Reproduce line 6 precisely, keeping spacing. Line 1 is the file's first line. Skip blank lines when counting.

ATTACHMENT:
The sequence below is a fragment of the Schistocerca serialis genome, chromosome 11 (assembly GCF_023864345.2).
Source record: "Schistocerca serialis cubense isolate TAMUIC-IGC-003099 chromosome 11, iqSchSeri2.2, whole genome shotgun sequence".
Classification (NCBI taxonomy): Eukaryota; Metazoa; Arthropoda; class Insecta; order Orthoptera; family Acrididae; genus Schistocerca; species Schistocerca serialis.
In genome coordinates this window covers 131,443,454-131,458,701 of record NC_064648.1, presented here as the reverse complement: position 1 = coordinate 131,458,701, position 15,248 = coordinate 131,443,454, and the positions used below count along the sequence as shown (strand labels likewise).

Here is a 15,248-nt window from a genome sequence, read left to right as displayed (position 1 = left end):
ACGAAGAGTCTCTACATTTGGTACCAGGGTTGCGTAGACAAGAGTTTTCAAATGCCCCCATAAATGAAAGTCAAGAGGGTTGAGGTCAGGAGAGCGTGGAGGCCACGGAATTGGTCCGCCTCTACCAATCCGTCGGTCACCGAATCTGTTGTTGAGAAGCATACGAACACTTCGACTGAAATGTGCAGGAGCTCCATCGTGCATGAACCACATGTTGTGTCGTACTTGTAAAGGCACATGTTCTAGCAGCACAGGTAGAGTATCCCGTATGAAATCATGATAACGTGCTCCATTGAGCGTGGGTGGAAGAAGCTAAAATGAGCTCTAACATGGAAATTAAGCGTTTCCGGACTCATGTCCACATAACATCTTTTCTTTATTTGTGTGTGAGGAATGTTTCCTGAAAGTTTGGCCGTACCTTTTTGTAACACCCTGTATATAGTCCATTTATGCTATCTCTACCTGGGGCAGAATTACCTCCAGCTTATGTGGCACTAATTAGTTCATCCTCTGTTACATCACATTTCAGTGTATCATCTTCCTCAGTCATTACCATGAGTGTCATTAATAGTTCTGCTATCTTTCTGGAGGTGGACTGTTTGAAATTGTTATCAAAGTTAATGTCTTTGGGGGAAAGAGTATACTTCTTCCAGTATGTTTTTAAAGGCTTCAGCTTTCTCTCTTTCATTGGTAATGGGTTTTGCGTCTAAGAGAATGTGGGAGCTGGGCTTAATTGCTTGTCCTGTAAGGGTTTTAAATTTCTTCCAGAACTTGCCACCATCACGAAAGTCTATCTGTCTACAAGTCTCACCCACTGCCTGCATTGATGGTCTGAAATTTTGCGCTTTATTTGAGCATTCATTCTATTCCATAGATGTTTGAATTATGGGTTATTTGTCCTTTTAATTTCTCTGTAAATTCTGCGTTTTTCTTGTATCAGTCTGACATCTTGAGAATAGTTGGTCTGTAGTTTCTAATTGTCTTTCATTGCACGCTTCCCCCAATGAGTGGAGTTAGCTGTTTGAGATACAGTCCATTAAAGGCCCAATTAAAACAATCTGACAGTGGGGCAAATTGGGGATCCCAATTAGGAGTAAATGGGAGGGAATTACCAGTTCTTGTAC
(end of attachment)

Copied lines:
ACGAAGAGTCTCTACATTTGGTACCAGGGTTGCGTAGACAAGAGTTTTCAAATGCCCCCATAAATGAAAGTCAAGAGGGTTGAGGTCAGGAGAGCGTGGAGGCCACGGAATTGGTCCGCCTCTACCAATCCGTCGGTCACCGAATCTGTTGTTGAGAAGCATACGAACACTTCGACTGAAATGTGCAGGAGCTCCATCGTGCATGAACCACATGTTGTGTCGTACTTGTAAAGGCACATGTTCTAGCAGCACAGGTAGAGTATCCCGTATGAAATCATGATAACGTGCTCCATTGAGCGTGGGTGGAAGAAGCTAAAATGAGCTCTAACATGGAAATTAAGCGTTTCCGGACTCATGTCCACATAACATCTTTTCTTTATTTGTGTGTGAGGAATGTTTCCTGAAAGTTTGGCCGTACCTTTTTGTAACACCCTGTATATAGTCCATTTATGCTATCTCTACCTGGGGCAGAATTACCTCCAGCTTATGTGGCACTAATTAGTTCATCCTCTGTTACATCACATTTCAGTGTATCATCTTCCTCAGTCATTACCATGAGTGTCATTAATAGTTCTGCTATCTTTCTGGAGGTGGACTGTTTGAAATTGTTATCAAAGTTAATGTCTTTGGGGGAAAGAGTATACTTCTTCCAGTATGTTTTTAAAGGCTTCAGCTTTCTCTCTTTCATTGGTAATGGGTTTTGCGTCTAAGAGAATGTGGGAGCTGGGCTTAATTGCTTGTCCTGTAAGGGTTTTAAATTTCTTCCAGAACTTGCCACCATCACGAAAGTCTATCTGTCTACAAGTCTCACCCACTGCCTGCATTGATGGTCTGAAATTTTGCGCTTTATTTGAGCATTCATTCTATTCCATAGATGTTTGAATTATGGGTTATTTGTCCTTTTAATTTCTCTGTAAATTCTGCGTTTTTCTTGTATCAGTCTGACATCTTGAGAATAGTTGGTCTGTAGTTTCTAATTGTCTTTCATTGCACGCTTCCCCCAATGAGTGGAGTTAGCTGTTTGAGATACAGTCCATTAAAGGCCCAATTAAAACAATCTGACAGTGGGGCAAATTGGGGATCCCAATTAGGAGTAAATGGGAGGGAATTACCAGTTCTTGTAC